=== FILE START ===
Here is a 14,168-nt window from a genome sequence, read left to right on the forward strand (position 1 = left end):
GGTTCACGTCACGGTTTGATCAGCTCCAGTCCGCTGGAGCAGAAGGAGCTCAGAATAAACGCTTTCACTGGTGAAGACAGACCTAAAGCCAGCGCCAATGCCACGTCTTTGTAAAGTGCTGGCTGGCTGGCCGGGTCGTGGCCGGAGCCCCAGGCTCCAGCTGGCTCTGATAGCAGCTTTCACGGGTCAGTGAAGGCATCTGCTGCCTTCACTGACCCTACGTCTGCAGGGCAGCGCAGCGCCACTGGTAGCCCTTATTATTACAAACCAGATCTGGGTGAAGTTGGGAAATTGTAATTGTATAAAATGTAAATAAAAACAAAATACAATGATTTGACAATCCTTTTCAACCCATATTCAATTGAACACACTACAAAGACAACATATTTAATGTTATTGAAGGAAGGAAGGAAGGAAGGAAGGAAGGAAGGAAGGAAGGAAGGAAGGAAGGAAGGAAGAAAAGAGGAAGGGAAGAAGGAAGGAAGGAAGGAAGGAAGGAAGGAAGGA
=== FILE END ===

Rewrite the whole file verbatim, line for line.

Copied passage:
Here is a 14,168-nt window from a genome sequence, read left to right on the forward strand (position 1 = left end):
GGTTCACGTCACGGTTTGATCAGCTCCAGTCCGCTGGAGCAGAAGGAGCTCAGAATAAACGCTTTCACTGGTGAAGACAGACCTAAAGCCAGCGCCAATGCCACGTCTTTGTAAAGTGCTGGCTGGCTGGCCGGGTCGTGGCCGGAGCCCCAGGCTCCAGCTGGCTCTGATAGCAGCTTTCACGGGTCAGTGAAGGCATCTGCTGCCTTCACTGACCCTACGTCTGCAGGGCAGCGCAGCGCCACTGGTAGCCCTTATTATTACAAACCAGATCTGGGTGAAGTTGGGAAATTGTAATTGTATAAAATGTAAATAAAAACAAAATACAATGATTTGACAATCCTTTTCAACCCATATTCAATTGAACACACTACAAAGACAACATATTTAATGTTATTGAAGGAAGGAAGGAAGGAAGGAAGGAAGGAAGGAAGGAAGGAAGGAAGGAAGGAAGGAAGAAAAGAGGAAGGGAAGAAGGAAGGAAGGAAGGAAGGAAGGAAGGAAGGA